Firstly, at least in the sciences, too much emphasis is currently placed on content. Increases in student enrolment leading to larger class sizes, the increased use of of norm-referenced assessment, and the exponential increase in factual knowledge that is derived from scientific research have slowly shifted the focus of our classes to covering the ever increasing content, sometimes to the detriment of what are probably considered fundamental skills in science, that is, critical thinking, independence, collaboration, and healthy scepticism.

As a result focus in the process of learning is incrementally lost. In a recent conversation with a group of second year students they expressed how they increasingly feel that any learning outside of the boundaries of the material provided in class is both unnecessary, discouraged and detrimental. Their focus slowly becomes shifted from ‘keenly learning’ to ‘passing the exam’. This is in contrast with the views often expressed by colleagues who voice their frustration at finding it difficult to engage students in independent enquiry, and at hearing the old and dreaded question: ‘Will this be in the exam?’.

This mutual dissatisfaction cannot be blamed either on the students nor on the teachers, since they both seem to agree that learning could be a lot more fun if it was focused on, well, on learning! But despite both groups having (at least at the onset) the same objectives, somehow this becomes lost in the process of trying to get an academic degree (or pass a course). The only explanation then is, that it is the ‘way’ in which we go about teaching and learning no longer ‘works’.

The way we teach sends a clear message about that which we value about our teaching (and about our students’ learning). For the most part we lecture in rooms designed for top down instruction, we primarily use summative assessment to determine whether a student passes or fails, and we find it increasingly difficult to meet the demands of outside of the classroom activities that could provide students with formative assessment. A colleague of mine  (Pete Hall) argues that the increased use of norm-reference assessment may also create unrealistic expectations in our students: 90% will fail at being in the top 10%, and inevitably 10% of the students will be in the bottom 10%, no matter how well or badly a group may have met given learning criteria.

It is therefore not surprising that students would equate achievement with exam passes.

Secondly, we seem to have lost sight that teaching and learning is a form of communication, and we as teachers do not seem to be able to overcome the barriers of communication that result from the ever increasing student enrolment.

Teachers, especially those of an older generation, are accustomed to communication that requires face-to-face or at least one-to-one engagement. Students on the other hand, have embraced technology, using SMS text and on-line social network platforms to communicate with a large number of peers.

I would suggest that the barriers of communication that result from large student numbers could be overcome if teachers took advantage of the students’ ready engagement with digital communication. Discussions in the on-line student management systems, the use of social network groups, or collaborative note taking on wikis by a larger proportion of teachers could contribute to the increased communication that is needed to engage students in critical thinking and self directed learning.

Most of these problems can be traced back to the inheritance of pre-existing design. If there was value in this exercise, it primarily came from throwing away everything that I had done before and asking myself: What would this course look like if it was invented today?

And today means teaching students that spend a lot of time on-line, that are invisible in the classroom setting because of the class sizes, that want to know how well they are learning while they are learning and that want to ask questions without hearing responses like ‘You do not need to know that’.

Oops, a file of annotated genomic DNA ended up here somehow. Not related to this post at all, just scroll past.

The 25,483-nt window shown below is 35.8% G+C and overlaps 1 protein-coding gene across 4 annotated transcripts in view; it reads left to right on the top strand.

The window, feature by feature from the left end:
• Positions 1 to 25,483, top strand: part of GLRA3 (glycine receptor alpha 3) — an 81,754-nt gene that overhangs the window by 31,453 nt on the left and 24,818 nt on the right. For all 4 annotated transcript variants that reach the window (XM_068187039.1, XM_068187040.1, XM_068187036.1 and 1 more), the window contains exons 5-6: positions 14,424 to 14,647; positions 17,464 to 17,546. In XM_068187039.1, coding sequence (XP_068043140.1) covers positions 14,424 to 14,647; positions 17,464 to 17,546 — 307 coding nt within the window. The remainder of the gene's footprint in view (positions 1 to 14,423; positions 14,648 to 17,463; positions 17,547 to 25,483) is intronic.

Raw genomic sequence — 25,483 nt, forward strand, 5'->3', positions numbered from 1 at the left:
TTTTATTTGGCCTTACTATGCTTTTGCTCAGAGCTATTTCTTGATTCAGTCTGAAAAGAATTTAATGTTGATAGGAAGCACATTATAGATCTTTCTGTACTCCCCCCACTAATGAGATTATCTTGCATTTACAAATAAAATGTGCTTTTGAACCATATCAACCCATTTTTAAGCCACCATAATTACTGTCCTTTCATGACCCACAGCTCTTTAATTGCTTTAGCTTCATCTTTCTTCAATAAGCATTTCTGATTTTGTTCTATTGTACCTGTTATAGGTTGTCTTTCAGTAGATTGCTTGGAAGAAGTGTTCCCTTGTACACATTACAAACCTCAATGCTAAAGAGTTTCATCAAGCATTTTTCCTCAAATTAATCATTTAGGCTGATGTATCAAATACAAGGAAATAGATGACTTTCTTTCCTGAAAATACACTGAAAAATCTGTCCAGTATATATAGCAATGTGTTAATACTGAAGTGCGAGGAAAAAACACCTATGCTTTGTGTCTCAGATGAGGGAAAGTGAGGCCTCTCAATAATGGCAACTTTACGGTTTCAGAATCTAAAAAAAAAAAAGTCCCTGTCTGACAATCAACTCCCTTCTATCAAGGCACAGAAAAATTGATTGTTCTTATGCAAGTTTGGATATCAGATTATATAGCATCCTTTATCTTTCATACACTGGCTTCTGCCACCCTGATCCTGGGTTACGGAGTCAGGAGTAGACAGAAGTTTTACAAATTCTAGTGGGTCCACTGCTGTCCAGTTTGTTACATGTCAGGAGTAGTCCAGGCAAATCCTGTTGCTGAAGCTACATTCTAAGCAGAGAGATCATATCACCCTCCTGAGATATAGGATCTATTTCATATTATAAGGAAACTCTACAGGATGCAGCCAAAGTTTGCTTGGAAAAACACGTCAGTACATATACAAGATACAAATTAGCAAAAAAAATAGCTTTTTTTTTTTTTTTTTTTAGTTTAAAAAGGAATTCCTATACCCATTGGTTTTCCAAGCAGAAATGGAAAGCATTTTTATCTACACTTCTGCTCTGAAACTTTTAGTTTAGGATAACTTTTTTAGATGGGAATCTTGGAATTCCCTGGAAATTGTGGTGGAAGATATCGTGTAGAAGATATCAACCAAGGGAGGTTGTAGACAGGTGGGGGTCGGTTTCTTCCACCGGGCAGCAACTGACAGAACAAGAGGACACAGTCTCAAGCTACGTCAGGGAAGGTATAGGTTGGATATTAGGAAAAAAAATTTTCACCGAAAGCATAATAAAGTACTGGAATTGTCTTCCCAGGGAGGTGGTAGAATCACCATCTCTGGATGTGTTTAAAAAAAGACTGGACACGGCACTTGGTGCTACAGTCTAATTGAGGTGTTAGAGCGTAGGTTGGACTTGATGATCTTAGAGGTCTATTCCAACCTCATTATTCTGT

It will be certainly interesting to reflect a year from now on those things that worked and those which didn’t.

The full essay lives here.

August 18, 2010

controlling nervousness

Every now & then I cruise through the statistics for this blog – it’s always interesting to see who’s linked here & of course we do like to know how many visitors we’ve got! Anyway, I noticed that someone had used the search term ‘controlling nervousness’ & I thought that might make a good topic for a post. (I have to add that what follows is purely from my own experience; I’ve never done a course on public speaking or anything like that!)

I remember being intensely nervous when I first started demonstrating in labs as a PhD student; when I began my secondary teaching career (remember, at that point I hadn’t been to training college…); when I became a university academic. And in fact I still have bouts of nerves today, before I front up to a class – made worse if it’s a topic I haven’t taught before, or (even worse!!) if the audience is a group of academics. Mind you, I do think that some level of nervousness is a Good Thing as it helps keep me on my toes (& if I ever lose that feeling it’s probably a signal that I should be looking for another job), but the trick is to control it where possible.

Part of the nervousness, as a new, first-time lecturer, is due to the fact that you may have absolutely no idea what it’s going to be like. You’ll have been a student, so you know all too well what goes on on that side of the lectern :) But to stand in front of that sea of faces, none of whom you know or have any sort of rapport with; that’s something else again. (Especially if, like me, you have memories of how poorly students can behave if they are so inclined.) If you can (& if they’re willing), sit in on a couple of lectures by a more experienced colleague; they’ll have a few tricks that they use & you may decide that some of these will work for you. Or spend time over coffee or a cuppa talking about what might work in the classroom. Personally I believe that sort of mentoring should be a given; all too often you hear of new lecturers effectively being thrust in front of classes with no real idea of what to do apart from their memories of how they were taught themselves. The current trend of expecting/encouraging staff to take some form of qualification in tertiary teaching (as Marcus & Fabiana are doing)  is a Very Good Thing.